Witness the pivotal moments of the Civil Rights movement through the perspective of one of the most unique African-Americans in history in the latest motion picture from Academy Award nominated director Lee Daniels (“Precious”) titled, “The Butler.”
Based on a true story and adapted for the screen by Danny Strong (“Bad Guys”), “The Butler” is centered on the life of Cecil Gaines, played by Academy Award winner Forest Whitaker (“The Last King of Scotland”), a White House butler who served under seven different Commanders-in-Chiefs from Dwight Eisenhower, played by Academy Award winner Robin Williams (“Good Will Hunting,” “Dead Poets Society”), to John F. Kennedy, played by James Marsden (“X-Men”), to Richard Nixon, played by Golden Globe nominee John Cusack (“High Fidelity”) to Ronald Reagan, played by Alan Rickman (“Die Hard,” “Harry Potter and the Half-Blood Prince”).
Gaines’ employment in the White House placed himself and his family on the front row of watching pivotal historical moments unfold. Gaines’ eldest son Louis, played by David Oyelowo (“Lincoln,” ” Jack Reacher”), became an activist for Civil Rights, initially as a Freedom Writer, then a member of the Black Panther party, he essentially rebelled against everything his father stands for.
“Everything you are and everything you have, is because of that butler“-Oprah Winfrey as Gloria Gaines
Cecil, his wife Gloria, portrayed by Academy Award nominee Oprah Winfrey (“The Color Purple”), and his fellow White House butlers Carter, played by Academy Award winner Cuba Gooding Jr. (“A Few Good Men,” “Jerry Maguire”), and James, played by Lenny Kravitz (“The Hunger Games”) are witnesses to major events in African-American history and share a common impact on the events that helped shape this country to what it is today.
Gaines had a unique viewing seat on events ranging from desegregation, the Kennedy assassination, the death of Martin Luther King, the Vietnam war; by working at the White House, Cecil was on the ground floor to watch the world unfold on a grand scale.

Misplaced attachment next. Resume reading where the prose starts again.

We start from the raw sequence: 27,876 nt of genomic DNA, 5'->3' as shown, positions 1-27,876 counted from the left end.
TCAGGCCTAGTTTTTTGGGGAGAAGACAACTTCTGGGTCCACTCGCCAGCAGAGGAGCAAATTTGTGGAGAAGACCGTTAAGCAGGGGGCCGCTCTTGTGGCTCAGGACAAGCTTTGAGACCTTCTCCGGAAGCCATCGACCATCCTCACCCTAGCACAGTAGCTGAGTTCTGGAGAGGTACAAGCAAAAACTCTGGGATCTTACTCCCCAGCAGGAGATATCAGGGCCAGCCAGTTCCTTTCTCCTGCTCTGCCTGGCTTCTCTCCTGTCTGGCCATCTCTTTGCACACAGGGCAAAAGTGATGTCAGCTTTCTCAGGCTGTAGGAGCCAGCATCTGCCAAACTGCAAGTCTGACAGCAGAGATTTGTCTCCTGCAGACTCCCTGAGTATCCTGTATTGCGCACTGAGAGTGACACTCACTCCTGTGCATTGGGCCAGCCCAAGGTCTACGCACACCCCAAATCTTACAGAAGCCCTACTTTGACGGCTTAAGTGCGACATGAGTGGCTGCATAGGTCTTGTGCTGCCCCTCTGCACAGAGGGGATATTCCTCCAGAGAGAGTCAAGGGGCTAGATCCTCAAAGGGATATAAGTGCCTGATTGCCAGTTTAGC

Lee Daniels’ “The Butler” is nothing short of an extraordinary cinematic accomplishment and an outstanding tribute to the figures who played an important role in the Civil Rights movement. There is simply no way to begin and end on how many wonderful qualities “The Butler” possessed.
This movie begins with an eight year old Cecil Gaines, played by Michael Rainey Jr, who just saw his father get shot by slaveowner Thomas Westfall, played by Alex Pettyfer (“I Am Number Four”), and ends with the elderly Gaines witness history as Barack Obama was elected President in November 2008 and the story is beautifully crafted to showcase how far America has come, especially for African-Americans.
Lee Daniels’ direction for this motion picture is simply Oscar-worthy. His vision on the life and impact of Cecil Gaines is intelligently designed, emotionally diverse, and brings the rare and ideal quality of balance between entertaining and educationally valuable and the audience will savor and cherish this movie like a valuable gem.
Danny Strong’s screenplay is practically flawless. It takes audiences on an emotional roller-coaster ride; at times it angers, at times there are tears, at times there is laughter, at times there is thought-provoking material and the end result is a master-class success story about a man who has seen a lifetime long ascension for himself and his country.
Forest Whitaker’s performance will more than likely land himself at the forefront of every Best Actor category during Awards season. His portrayal of Cecil Gaines is one of silent but potent grace and the audience will applaud his performance by the film’s conclusion.
The supporting cast is entirely superb. Winfrey, Oweyolo, Gooding Jr. Kravitz, Williams, Cusack, Rickman, Pettyfer, Liev Schreiber (“Salt”), Academy Award winner Jane Fonda (“Coming Home”), Academy Award nominee Terrence Howard (“Hustle and Flow”), Academy Award winner Vanessa Redgrave (“Julia”), the entire cast is absolutely dynamite.
Lee Daniels’ “The Butler” is the Oscar-worthy motion picture audiences will expect it to be and more. This is a movie that is too good to miss.